Killer driver should have been banned

A hit-and-run driver who sped through a red light at 60mph to kill an RAF veteran when he should have been banned from the road has been jailed for more than six years.

Ziad Hamed, 23, was driving at twice the speed limit when his silver BMW ploughed into 81-year-old Derek Raynor at a pedestrian crossing in Hammersmith, west London.

The pensioner was thrown up on to the windscreen and left lying in the road at around 9pm on March 4 last year.

He died shortly after the collision.

A black taxi driver sitting at the front of the waiting traffic described Hamed’s speed as ‘very, very fast’, adding that Mr Raynor ‘had no chance of getting out of the way’.

A delivery motorcyclist travelling the other way told police ‘the car was coming at enormous speed’ and ‘appeared to accelerate after hitting the man,’

‘His speed suggested he was determined not to be stopped,’ added the courier, Said Meerah.

Mr Raynor’s nephew, Tim Coaker, said in an impact statement that the pensioner ‘was always concerned about crossing the road at pedestrian crossings’.

‘As he became older, he became much more aware about not taking risks,’ he continued.

‘Being runover as he was, crossing at a designated place was a great shock to us all.

‘The experience of having to deal with the collision was traumatising and upsetting.’

He described his family’s ‘sense of anger’ at Hamed’s failure to stop and blasted his refusal to ‘show any remorse’ prior to a letter addressed to the judge this morning.

Hamed ditched the powerful three-litre 5 Series, which he had only bought the night before, and was spotted on CCTV being helped by friends to strip the number plates.

Attempts were also been made to scratch out the vehicle’s identification number from the chassis.

Hamed gave himself in two days later and admitted causing death by dangerous driving at the Old Bailey.

He hobbled back into the dock on crutches today (thurs) where he was jailed for six years and four months.

It emerged during the hearing that Hamed had 12 points on his licence at the time of the smash after twice failing to disclose who was driving when his car was clocked speeding in September and October 2016.

But he was not formally disqualified due to a mix up between the magistrates courts and the DVLA.

‘It is extremely regrettable that a bereaved family should have to hear this,’ Judge Nicholas Cooke QC said of members of Mr Raynor’s family sitting in the well of the court.

‘The fact is inescapable that you have a bad driving record and had the system operated properly you would have been disqualified from driving at the time you drove in this appalling fashion and killed someone.’

Hamed was handed another six points 10 days after the fatal collision for a third similar offence committed the previous October.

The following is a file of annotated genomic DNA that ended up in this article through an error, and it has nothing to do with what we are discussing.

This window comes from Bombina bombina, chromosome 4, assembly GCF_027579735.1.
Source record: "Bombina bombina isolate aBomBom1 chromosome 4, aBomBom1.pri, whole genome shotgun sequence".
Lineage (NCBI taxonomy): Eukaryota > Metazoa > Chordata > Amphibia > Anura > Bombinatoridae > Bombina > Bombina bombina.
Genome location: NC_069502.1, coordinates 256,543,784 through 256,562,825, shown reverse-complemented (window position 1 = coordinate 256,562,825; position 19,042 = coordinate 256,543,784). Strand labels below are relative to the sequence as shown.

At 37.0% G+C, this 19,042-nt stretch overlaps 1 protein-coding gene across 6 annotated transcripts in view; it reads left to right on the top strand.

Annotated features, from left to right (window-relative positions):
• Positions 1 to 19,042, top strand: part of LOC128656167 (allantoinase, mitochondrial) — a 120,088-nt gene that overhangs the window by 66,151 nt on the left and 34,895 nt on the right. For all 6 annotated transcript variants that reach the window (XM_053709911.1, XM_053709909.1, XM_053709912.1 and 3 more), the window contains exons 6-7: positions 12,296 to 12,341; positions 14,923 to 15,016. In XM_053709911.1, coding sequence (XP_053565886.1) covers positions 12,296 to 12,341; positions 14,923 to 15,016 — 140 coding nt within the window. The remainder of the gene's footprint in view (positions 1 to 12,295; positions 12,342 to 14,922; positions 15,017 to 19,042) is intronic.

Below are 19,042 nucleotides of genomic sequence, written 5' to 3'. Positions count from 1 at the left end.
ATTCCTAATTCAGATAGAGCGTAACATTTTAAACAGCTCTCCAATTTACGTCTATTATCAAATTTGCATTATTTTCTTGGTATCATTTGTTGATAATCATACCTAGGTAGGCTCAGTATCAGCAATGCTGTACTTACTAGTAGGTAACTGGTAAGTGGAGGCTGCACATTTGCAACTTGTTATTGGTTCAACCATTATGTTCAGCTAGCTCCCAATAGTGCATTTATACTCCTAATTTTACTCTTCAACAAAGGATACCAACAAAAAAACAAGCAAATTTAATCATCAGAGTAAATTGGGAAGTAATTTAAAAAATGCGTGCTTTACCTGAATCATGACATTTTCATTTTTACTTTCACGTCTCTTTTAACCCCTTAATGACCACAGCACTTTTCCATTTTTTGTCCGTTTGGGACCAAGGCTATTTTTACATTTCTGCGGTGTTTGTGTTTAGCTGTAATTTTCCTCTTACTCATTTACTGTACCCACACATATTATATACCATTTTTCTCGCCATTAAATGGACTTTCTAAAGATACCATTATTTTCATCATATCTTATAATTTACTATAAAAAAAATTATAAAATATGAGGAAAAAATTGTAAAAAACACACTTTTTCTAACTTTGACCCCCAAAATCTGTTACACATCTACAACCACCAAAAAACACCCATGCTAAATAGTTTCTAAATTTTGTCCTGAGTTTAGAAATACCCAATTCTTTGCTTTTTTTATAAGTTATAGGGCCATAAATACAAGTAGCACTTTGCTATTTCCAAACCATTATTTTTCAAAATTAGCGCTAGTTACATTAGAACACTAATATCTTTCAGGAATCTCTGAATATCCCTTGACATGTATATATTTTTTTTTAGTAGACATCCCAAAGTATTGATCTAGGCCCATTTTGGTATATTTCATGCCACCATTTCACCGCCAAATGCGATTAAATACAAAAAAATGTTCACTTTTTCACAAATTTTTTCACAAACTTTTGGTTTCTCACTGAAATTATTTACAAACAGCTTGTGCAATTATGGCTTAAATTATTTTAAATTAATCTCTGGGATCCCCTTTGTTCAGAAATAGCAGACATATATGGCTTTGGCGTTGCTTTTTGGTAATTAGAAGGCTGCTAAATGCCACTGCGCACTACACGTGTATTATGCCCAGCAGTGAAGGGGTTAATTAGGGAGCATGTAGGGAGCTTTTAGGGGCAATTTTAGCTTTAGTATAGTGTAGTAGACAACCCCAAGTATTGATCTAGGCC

But despite racking up 18 points, the system again failed to work properly and Hamed still did not lose his licence.

Judge Cooke queried ‘whether this snapshot is unique, or whether it is a reflection of a wider problem that people are not being disqualified when they should be, and members of the public are at risk.’

Hamed maintains his innocence in relation to those offences.

The judge labelled him a ‘reckless and dangerous fool’ caught up in the culture of young men driving powerful cars.

He suggested shows like ‘Top Gear’ should carry a warning to like-minded drivers that hefty sentences will follow ‘to deter mindless driving at excess speed and horrific risk-taking’.

‘You weren’t rushing because you were late for work, you hadn’t had a row with your girlfriend and lost touch with reality because you were trying to get there if possible,’ said the judge.

‘They would be poor excuses, but it would be something.

‘You were driving at double the speed limit at 60mph in an area where pedestrians would be around just because you felt like it.

‘The consequence of that is that someone has died.’

The court heard the collision took place on Hammersmith Road at about 9.20pm on 4 March last year.

Hamed was driving eastbound approaching a junction where the road splits into two lanes, with the right-hand side turning into Edith Road, and the left continuing straight ahead.

‘The left-hand lane, as Mr Hamed approached, had cars in it that were stationary, stopped at a red light,’ said Adam King, prosecuting.

‘The right-hand lane was green for turning right, but not for going straight on.

‘Mr Hamed went through the right-hand lane, overtook the stationary cars and continued straight on.

‘Driving his silver BMW, he approached the junction at over 60mph.’

The car was later seen on CCTV ‘winding its way through the back streets’ after it was recovered by police at around 1am.

‘It had a badly smashed windscreen on the front passenger side that would have caused extreme poor visibility,’ added Mr King.

Hamed told police he thought the lights were green when he sped through them and did not know he had hit someone.

The court heard he has convictions for numerous offences including possessing an imitation firearm, possessing cannabis, robbery, theft, burglary and minor driving matters dating back to 2009 when he was a juvenile.

Defending, Matthew Kirk said there was ‘no good reason’ behind his excess speed.

He told the court Hamed had been working as a mechanic at the time of the collision but gave it up soon after when the ‘constant reminder’ of being surrounded by cars got to be ‘too much’ for him.

The court heard that the Palestinian-born Hamed, who has indefinite leave to remain in the UK, has remained jobless and depressed ever since.

Hamed, of Ribblesdale Avenue, Northolt, Ealing, was jailed for six years and four months.

He was also banned from driving for four years, ordered to take an extended re-test before getting back behind the wheel and ordered to forfeit the BMW.

ends

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